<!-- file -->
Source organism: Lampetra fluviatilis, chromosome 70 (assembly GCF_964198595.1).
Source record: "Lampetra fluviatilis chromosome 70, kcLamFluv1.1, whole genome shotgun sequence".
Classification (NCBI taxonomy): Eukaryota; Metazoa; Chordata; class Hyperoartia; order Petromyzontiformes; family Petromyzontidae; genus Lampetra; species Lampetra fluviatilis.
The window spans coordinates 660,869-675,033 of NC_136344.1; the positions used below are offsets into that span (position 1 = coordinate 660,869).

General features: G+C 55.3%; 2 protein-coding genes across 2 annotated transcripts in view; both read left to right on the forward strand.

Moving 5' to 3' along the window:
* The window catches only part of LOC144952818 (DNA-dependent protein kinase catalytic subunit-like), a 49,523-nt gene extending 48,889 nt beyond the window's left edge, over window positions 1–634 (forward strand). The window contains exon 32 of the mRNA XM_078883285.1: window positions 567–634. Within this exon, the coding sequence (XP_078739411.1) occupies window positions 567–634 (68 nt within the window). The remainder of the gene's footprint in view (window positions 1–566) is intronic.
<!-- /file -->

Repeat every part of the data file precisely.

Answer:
Source organism: Lampetra fluviatilis, chromosome 70 (assembly GCF_964198595.1).
Source record: "Lampetra fluviatilis chromosome 70, kcLamFluv1.1, whole genome shotgun sequence".
Classification (NCBI taxonomy): Eukaryota; Metazoa; Chordata; class Hyperoartia; order Petromyzontiformes; family Petromyzontidae; genus Lampetra; species Lampetra fluviatilis.
The window spans coordinates 660,869-675,033 of NC_136344.1; the positions used below are offsets into that span (position 1 = coordinate 660,869).

General features: G+C 55.3%; 2 protein-coding genes across 2 annotated transcripts in view; both read left to right on the forward strand.

Moving 5' to 3' along the window:
* The window catches only part of LOC144952818 (DNA-dependent protein kinase catalytic subunit-like), a 49,523-nt gene extending 48,889 nt beyond the window's left edge, over window positions 1–634 (forward strand). The window contains exon 32 of the mRNA XM_078883285.1: window positions 567–634. Within this exon, the coding sequence (XP_078739411.1) occupies window positions 567–634 (68 nt within the window). The remainder of the gene's footprint in view (window positions 1–566) is intronic.